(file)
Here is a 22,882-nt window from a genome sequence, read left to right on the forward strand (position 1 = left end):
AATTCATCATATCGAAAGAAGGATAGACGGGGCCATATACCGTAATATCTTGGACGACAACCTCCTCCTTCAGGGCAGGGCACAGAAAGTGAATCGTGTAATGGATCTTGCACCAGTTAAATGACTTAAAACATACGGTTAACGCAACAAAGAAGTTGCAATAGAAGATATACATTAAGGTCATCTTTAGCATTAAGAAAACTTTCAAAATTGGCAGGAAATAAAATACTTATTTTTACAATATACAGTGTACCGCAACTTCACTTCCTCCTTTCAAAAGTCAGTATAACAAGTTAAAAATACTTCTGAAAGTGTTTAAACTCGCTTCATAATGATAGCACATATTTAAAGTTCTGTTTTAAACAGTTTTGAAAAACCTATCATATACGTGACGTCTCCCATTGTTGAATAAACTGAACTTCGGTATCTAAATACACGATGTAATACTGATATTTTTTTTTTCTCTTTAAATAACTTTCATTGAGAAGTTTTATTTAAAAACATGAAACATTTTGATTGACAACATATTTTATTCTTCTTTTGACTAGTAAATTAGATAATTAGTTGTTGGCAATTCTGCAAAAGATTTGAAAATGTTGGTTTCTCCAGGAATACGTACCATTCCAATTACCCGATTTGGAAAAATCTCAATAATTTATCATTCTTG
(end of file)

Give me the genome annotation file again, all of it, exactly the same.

Here is a 22,882-nt window from a genome sequence, read left to right on the forward strand (position 1 = left end):
AATTCATCATATCGAAAGAAGGATAGACGGGGCCATATACCGTAATATCTTGGACGACAACCTCCTCCTTCAGGGCAGGGCACAGAAAGTGAATCGTGTAATGGATCTTGCACCAGTTAAATGACTTAAAACATACGGTTAACGCAACAAAGAAGTTGCAATAGAAGATATACATTAAGGTCATCTTTAGCATTAAGAAAACTTTCAAAATTGGCAGGAAATAAAATACTTATTTTTACAATATACAGTGTACCGCAACTTCACTTCCTCCTTTCAAAAGTCAGTATAACAAGTTAAAAATACTTCTGAAAGTGTTTAAACTCGCTTCATAATGATAGCACATATTTAAAGTTCTGTTTTAAACAGTTTTGAAAAACCTATCATATACGTGACGTCTCCCATTGTTGAATAAACTGAACTTCGGTATCTAAATACACGATGTAATACTGATATTTTTTTTTTCTCTTTAAATAACTTTCATTGAGAAGTTTTATTTAAAAACATGAAACATTTTGATTGACAACATATTTTATTCTTCTTTTGACTAGTAAATTAGATAATTAGTTGTTGGCAATTCTGCAAAAGATTTGAAAATGTTGGTTTCTCCAGGAATACGTACCATTCCAATTACCCGATTTGGAAAAATCTCAATAATTTATCATTCTTG